Friday, April 4, 2014

Move On to Move Up

Most people are more comfortable with old problems than new solutions.  This, I believe, is true in many areas of life; relationships, health, profession, finances, etc. etc.

It's not always comfortable to walk away from a situation that we've learned to tolerate and survive in, into a world where we could possibly, maybe even probably, thrive in.

I'm starting to understand and appreciate the value of a closed door more than ever before.  They say that when one door closes, another opens.  I only partially agree with that statement.  The door that opens for us only matters when we actually decide to move on from the closed door, and walk through the new one.  Life is full of doors, windows and walls that we can walk or break through whenever we muster up enough courage.  Regardless of where we are currently, at any time, and at any moment in life.

The time will never be perfect to move on and move up, yet it's almost always the right thing to do.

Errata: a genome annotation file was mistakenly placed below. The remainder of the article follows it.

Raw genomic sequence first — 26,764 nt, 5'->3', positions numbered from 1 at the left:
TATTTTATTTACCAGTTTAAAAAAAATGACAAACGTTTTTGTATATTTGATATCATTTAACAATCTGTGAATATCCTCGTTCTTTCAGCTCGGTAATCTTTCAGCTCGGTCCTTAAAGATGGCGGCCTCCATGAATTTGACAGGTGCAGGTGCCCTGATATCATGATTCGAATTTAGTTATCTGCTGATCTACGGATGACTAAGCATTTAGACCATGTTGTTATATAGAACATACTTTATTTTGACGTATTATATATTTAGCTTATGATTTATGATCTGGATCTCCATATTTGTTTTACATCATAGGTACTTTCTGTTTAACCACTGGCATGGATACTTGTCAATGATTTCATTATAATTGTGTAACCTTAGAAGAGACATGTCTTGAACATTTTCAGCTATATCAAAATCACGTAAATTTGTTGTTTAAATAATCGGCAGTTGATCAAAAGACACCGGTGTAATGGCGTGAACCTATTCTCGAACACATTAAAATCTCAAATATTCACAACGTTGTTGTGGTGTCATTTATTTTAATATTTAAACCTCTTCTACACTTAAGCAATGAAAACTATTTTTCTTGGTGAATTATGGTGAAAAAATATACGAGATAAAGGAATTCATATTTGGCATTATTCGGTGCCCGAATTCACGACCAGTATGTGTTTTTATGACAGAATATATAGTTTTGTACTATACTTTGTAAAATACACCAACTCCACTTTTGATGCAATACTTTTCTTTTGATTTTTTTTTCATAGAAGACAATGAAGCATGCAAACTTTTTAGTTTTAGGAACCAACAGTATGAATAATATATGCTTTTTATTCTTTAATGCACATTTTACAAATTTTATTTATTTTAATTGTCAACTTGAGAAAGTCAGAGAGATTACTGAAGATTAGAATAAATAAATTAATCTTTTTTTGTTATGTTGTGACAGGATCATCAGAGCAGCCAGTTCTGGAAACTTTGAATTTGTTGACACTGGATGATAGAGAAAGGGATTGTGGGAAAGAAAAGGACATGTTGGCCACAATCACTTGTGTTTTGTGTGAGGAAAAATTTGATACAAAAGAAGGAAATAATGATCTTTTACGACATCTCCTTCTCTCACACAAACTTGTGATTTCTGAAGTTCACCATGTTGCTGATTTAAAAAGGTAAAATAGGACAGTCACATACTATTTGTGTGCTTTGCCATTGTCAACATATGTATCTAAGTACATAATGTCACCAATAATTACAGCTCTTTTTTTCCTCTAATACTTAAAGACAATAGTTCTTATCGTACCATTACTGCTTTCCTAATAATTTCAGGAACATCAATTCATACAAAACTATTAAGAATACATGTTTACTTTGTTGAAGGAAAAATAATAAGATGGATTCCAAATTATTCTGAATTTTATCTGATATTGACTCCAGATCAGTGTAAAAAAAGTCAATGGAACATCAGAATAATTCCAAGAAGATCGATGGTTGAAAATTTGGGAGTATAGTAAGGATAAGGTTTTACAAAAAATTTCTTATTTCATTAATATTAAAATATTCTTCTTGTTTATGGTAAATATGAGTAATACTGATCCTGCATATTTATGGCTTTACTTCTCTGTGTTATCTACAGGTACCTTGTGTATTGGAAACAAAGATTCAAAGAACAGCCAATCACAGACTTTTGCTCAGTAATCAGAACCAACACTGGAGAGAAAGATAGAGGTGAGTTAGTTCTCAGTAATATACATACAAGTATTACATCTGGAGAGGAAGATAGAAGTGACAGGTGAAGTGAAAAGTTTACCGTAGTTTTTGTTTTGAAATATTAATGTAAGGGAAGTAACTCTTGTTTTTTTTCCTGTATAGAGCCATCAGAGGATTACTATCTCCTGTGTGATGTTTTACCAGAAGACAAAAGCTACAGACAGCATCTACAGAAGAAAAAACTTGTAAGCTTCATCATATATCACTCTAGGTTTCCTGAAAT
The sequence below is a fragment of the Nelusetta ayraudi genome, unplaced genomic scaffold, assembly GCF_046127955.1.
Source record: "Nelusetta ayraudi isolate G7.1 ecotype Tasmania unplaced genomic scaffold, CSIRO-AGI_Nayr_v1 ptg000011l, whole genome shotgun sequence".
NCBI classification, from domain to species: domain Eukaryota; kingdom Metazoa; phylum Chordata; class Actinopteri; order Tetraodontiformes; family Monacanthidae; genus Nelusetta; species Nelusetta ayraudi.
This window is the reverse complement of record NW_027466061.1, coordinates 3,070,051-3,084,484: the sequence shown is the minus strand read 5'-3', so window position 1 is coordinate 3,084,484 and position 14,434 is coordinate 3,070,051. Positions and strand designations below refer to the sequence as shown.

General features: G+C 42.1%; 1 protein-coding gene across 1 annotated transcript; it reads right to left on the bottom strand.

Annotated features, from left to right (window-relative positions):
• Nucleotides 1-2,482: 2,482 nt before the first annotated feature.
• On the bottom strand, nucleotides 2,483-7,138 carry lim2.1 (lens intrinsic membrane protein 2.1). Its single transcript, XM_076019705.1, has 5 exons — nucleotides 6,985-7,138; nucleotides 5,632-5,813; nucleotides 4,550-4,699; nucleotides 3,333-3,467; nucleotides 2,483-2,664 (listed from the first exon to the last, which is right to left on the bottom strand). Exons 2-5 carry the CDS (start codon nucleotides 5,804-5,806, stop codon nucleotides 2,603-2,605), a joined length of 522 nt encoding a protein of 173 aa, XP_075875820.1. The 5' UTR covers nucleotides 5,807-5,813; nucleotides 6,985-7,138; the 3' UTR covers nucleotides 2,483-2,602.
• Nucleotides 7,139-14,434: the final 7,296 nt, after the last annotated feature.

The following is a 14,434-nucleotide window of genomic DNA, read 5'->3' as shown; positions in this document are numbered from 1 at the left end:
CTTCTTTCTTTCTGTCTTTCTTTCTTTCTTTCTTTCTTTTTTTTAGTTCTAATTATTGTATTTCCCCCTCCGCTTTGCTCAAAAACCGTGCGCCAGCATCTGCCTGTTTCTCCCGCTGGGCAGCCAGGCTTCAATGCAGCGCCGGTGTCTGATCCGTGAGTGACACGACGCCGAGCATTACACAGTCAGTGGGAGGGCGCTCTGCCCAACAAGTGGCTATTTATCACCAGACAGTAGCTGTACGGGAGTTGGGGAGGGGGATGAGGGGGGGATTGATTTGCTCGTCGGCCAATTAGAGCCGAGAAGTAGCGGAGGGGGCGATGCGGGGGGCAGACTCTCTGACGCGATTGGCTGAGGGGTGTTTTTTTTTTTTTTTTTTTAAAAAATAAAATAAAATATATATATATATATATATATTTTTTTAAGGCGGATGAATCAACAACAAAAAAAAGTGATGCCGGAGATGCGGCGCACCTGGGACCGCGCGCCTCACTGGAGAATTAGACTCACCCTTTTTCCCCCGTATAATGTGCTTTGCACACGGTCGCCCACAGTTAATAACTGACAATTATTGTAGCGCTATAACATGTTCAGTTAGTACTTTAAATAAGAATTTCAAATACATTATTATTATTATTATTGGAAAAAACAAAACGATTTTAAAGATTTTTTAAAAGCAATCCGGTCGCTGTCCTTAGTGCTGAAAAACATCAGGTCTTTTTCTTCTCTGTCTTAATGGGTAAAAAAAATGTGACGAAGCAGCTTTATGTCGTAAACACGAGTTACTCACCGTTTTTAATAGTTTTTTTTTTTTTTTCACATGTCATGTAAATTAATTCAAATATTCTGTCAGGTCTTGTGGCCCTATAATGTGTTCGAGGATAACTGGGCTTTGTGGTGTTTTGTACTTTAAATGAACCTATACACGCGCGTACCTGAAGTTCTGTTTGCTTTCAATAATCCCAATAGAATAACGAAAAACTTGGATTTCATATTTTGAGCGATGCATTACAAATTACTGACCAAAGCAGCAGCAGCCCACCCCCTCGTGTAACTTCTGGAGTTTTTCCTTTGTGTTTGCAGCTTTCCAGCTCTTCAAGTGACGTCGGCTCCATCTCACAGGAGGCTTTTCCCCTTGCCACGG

Seth Godin proclaims that "Winners quit fast, quit often and quit without guilt". 

The bigger mistake is not that we decided to move on, but that we didn't move on sooner.  Sure, hindsight is 20/20, but did we honestly believe that our boss/spouse/health would improve by continuing to do and act the same way that created the mess in the first place?? Rather than Moving On and Moving Up, we committed ourselves to an exercise in futility.

Just quit.  Quit sooner.  And move on. The people and things that are meant to be with us will always find a way to root themselves into our lives.  No matter what.  The people and things that are not meant to be with us will always find a way to fade away.  No matter what.  Just quit, sooner.

Don't bother investing more time into a dead end.  Redirect that energy into more meaningful things - your family, your health, your finances and new relationships.  And if what you're doing isn't working, do something new, something different.  Close that door swiftly and deliberately.  And move to the next one.  It just might be the exact door you've been looking for this whole time.

Thursday, March 6, 2014

My Closest Stranger

It's amazing what happens when you mix love with life, or life with love.  It changes people.  Not necessarily for the worst, or the best.  It's just a change.  And the biggest problem with change....its never easy, and its never quite soon enough.